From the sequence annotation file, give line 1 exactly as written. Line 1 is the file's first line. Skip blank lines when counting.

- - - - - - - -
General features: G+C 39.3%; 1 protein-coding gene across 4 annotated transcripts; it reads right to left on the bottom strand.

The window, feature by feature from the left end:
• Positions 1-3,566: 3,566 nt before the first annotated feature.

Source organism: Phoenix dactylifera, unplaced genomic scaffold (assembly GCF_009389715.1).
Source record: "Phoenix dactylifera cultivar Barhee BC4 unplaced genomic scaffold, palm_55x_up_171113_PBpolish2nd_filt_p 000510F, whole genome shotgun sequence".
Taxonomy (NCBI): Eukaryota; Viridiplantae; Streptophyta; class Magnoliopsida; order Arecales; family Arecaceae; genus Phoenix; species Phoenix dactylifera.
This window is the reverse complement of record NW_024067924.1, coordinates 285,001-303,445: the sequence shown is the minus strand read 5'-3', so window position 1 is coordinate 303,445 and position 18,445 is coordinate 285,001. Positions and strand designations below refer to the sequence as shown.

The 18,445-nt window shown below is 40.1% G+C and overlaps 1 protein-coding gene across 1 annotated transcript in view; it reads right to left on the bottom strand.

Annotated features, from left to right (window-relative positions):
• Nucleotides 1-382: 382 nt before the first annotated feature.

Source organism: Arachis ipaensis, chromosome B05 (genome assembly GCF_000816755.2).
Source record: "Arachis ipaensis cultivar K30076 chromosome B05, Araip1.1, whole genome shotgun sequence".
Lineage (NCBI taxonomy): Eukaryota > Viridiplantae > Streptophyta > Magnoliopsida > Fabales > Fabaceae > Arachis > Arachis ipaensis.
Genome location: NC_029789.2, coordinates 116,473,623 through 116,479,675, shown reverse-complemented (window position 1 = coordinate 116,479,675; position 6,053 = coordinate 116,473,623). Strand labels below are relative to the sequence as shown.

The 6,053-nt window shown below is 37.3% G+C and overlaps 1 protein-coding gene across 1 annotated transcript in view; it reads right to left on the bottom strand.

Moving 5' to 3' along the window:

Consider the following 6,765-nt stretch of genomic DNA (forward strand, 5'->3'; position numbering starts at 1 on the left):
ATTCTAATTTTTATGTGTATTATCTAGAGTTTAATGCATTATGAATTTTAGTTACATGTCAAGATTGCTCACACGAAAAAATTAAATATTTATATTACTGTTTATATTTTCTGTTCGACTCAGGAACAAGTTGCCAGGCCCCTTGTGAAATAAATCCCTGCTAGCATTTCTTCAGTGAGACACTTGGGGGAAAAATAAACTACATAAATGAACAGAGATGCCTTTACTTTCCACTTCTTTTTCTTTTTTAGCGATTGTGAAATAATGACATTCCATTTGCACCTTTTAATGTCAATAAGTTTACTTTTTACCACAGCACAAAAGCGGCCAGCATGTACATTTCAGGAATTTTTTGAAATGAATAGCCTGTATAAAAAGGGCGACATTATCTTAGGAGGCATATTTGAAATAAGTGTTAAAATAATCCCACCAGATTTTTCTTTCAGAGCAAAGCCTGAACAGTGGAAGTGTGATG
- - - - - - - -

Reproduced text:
General features: G+C 39.3%; 1 protein-coding gene across 4 annotated transcripts; it reads right to left on the bottom strand.